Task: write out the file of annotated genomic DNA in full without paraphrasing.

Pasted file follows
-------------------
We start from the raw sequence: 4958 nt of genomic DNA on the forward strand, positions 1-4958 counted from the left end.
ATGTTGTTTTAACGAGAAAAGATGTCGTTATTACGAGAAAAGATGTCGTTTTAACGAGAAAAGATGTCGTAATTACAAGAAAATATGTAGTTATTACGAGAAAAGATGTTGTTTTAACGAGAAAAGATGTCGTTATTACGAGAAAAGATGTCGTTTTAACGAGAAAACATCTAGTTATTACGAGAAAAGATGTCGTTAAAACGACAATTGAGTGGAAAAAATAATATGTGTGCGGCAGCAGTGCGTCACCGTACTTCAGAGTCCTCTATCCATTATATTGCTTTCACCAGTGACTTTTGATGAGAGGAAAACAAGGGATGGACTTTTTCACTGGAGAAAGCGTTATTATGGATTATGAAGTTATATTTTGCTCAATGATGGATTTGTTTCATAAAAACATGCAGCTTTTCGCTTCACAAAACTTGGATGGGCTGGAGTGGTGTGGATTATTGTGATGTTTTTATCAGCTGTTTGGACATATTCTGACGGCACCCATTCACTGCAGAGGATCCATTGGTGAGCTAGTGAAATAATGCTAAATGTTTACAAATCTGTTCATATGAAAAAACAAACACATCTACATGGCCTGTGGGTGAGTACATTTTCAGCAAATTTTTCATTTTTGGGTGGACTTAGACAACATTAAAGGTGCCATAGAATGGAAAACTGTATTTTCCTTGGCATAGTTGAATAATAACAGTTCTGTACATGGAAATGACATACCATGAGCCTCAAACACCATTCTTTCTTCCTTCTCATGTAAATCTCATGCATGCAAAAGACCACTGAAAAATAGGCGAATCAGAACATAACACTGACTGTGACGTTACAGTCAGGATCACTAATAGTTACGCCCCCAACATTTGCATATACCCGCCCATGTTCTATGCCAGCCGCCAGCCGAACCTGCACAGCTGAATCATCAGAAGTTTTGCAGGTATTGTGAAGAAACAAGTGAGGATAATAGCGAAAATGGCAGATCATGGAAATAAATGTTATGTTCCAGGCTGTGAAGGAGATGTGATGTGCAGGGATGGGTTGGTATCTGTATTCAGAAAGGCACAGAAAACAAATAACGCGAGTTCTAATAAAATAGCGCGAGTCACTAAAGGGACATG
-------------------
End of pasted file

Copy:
We start from the raw sequence: 4958 nt of genomic DNA on the forward strand, positions 1-4958 counted from the left end.
ATGTTGTTTTAACGAGAAAAGATGTCGTTATTACGAGAAAAGATGTCGTTTTAACGAGAAAAGATGTCGTAATTACAAGAAAATATGTAGTTATTACGAGAAAAGATGTTGTTTTAACGAGAAAAGATGTCGTTATTACGAGAAAAGATGTCGTTTTAACGAGAAAACATCTAGTTATTACGAGAAAAGATGTCGTTAAAACGACAATTGAGTGGAAAAAATAATATGTGTGCGGCAGCAGTGCGTCACCGTACTTCAGAGTCCTCTATCCATTATATTGCTTTCACCAGTGACTTTTGATGAGAGGAAAACAAGGGATGGACTTTTTCACTGGAGAAAGCGTTATTATGGATTATGAAGTTATATTTTGCTCAATGATGGATTTGTTTCATAAAAACATGCAGCTTTTCGCTTCACAAAACTTGGATGGGCTGGAGTGGTGTGGATTATTGTGATGTTTTTATCAGCTGTTTGGACATATTCTGACGGCACCCATTCACTGCAGAGGATCCATTGGTGAGCTAGTGAAATAATGCTAAATGTTTACAAATCTGTTCATATGAAAAAACAAACACATCTACATGGCCTGTGGGTGAGTACATTTTCAGCAAATTTTTCATTTTTGGGTGGACTTAGACAACATTAAAGGTGCCATAGAATGGAAAACTGTATTTTCCTTGGCATAGTTGAATAATAACAGTTCTGTACATGGAAATGACATACCATGAGCCTCAAACACCATTCTTTCTTCCTTCTCATGTAAATCTCATGCATGCAAAAGACCACTGAAAAATAGGCGAATCAGAACATAACACTGACTGTGACGTTACAGTCAGGATCACTAATAGTTACGCCCCCAACATTTGCATATACCCGCCCATGTTCTATGCCAGCCGCCAGCCGAACCTGCACAGCTGAATCATCAGAAGTTTTGCAGGTATTGTGAAGAAACAAGTGAGGATAATAGCGAAAATGGCAGATCATGGAAATAAATGTTATGTTCCAGGCTGTGAAGGAGATGTGATGTGCAGGGATGGGTTGGTATCTGTATTCAGAAAGGCACAGAAAACAAATAACGCGAGTTCTAATAAAATAGCGCGAGTCACTAAAGGGACATG